Inquisitiveness – being curious, questioning, and experimental – is not only essential to all children’s development but can be the fuel that drives learning forward. Curiosity has it’s own kinetic energy; the desire to know more leads to…the desire to know more.
Of course the influence of parents is paramount. And whilst the same might be said for all positive (and negative) behaviour, perhaps it is more so when it comes to developing inquisitiveness. Most children, even prior to their first words spoken, will express curiosity through body language. Toddlers point their way about new worlds, each gesture an exclamation of curiosity. How parents choose to respond will inevitably fuel – or dampen – the enthusiasm to point further.
In growing up, how have the questions that your child asks you changed?
Is “Can I have some more money?” just an inevitable shift towards a growing independence? And now, if curiosity ever does take hold – in a “what is the moon made of?” way – would your child be more likely ask a teacher or ‘Google’, rather than turn to you? (For the record, it’s rock, not cheese, apparently).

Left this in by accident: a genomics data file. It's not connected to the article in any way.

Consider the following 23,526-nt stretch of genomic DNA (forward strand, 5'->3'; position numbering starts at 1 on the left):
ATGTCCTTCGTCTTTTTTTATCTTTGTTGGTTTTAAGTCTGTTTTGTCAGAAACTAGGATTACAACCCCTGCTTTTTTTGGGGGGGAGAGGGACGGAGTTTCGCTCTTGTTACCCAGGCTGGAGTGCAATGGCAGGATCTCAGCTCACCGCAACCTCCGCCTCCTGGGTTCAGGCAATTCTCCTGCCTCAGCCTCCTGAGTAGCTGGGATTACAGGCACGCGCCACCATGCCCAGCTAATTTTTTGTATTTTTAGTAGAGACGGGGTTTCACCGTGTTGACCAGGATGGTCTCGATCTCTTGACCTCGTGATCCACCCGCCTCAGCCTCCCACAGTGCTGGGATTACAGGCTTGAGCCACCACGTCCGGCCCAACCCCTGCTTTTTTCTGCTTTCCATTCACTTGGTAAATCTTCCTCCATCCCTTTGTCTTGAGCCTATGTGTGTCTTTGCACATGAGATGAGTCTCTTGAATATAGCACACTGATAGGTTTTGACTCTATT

Do you still ask your child what they have done each day in school?
It’s something we would like to encourage – for you to dig a bit deeper into the specifics of their studies.
Asking your child to recap aspects of their learning creates opportunities for you to gain greater insights, but also, importantly, for students to reflect on what they have learned. Research has proven that teaching someone else or explaining something new, is one of the most effective ways of securing knowledge.
So, at St Peter’s this half-term, teachers will be paying particular attention to promoting – and provoking – inquisitive behaviour. We want students to ask deeper questions and think wider around the subjects that they are studying. This can have benefits at this time of revision and exam preparation, especially for subjects where exam questions can not be anticipated and flexibility of thought is required.
Of course, if you have further questions yourself – about our PBfL agenda, or indeed any aspect of your child’s learning – do get in touch, even if you are only being curious.